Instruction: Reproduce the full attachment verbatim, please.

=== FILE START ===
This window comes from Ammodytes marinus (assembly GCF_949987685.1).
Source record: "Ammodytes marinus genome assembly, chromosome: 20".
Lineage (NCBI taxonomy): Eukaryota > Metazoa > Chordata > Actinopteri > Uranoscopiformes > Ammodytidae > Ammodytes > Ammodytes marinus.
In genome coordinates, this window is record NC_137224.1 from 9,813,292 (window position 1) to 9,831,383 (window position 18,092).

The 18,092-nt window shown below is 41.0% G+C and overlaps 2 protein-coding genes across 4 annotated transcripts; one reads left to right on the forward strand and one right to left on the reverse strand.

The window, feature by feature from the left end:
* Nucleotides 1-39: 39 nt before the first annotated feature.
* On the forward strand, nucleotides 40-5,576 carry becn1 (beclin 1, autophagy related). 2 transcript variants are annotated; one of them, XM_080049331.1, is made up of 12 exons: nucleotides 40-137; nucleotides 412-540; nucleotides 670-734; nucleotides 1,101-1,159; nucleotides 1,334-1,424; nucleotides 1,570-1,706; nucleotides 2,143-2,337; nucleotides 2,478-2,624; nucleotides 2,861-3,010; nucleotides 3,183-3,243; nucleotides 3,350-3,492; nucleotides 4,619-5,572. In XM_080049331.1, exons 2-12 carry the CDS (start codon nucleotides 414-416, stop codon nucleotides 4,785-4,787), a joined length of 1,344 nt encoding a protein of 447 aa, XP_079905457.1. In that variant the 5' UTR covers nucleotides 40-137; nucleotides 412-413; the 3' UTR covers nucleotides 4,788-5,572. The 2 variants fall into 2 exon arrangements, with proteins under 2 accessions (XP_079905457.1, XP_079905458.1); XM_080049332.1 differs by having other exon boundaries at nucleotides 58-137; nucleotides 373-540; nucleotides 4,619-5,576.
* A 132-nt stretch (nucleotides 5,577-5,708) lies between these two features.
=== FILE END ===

This window comes from Ammodytes marinus (assembly GCF_949987685.1).
Source record: "Ammodytes marinus genome assembly, chromosome: 20".
Lineage (NCBI taxonomy): Eukaryota > Metazoa > Chordata > Actinopteri > Uranoscopiformes > Ammodytidae > Ammodytes > Ammodytes marinus.
In genome coordinates, this window is record NC_137224.1 from 9,813,292 (window position 1) to 9,831,383 (window position 18,092).

The 18,092-nt window shown below is 41.0% G+C and overlaps 2 protein-coding genes across 4 annotated transcripts; one reads left to right on the forward strand and one right to left on the reverse strand.

The window, feature by feature from the left end:
* Nucleotides 1-39: 39 nt before the first annotated feature.
* On the forward strand, nucleotides 40-5,576 carry becn1 (beclin 1, autophagy related). 2 transcript variants are annotated; one of them, XM_080049331.1, is made up of 12 exons: nucleotides 40-137; nucleotides 412-540; nucleotides 670-734; nucleotides 1,101-1,159; nucleotides 1,334-1,424; nucleotides 1,570-1,706; nucleotides 2,143-2,337; nucleotides 2,478-2,624; nucleotides 2,861-3,010; nucleotides 3,183-3,243; nucleotides 3,350-3,492; nucleotides 4,619-5,572. In XM_080049331.1, exons 2-12 carry the CDS (start codon nucleotides 414-416, stop codon nucleotides 4,785-4,787), a joined length of 1,344 nt encoding a protein of 447 aa, XP_079905457.1. In that variant the 5' UTR covers nucleotides 40-137; nucleotides 412-413; the 3' UTR covers nucleotides 4,788-5,572. The 2 variants fall into 2 exon arrangements, with proteins under 2 accessions (XP_079905457.1, XP_079905458.1); XM_080049332.1 differs by having other exon boundaries at nucleotides 58-137; nucleotides 373-540; nucleotides 4,619-5,576.
* A 132-nt stretch (nucleotides 5,577-5,708) lies between these two features.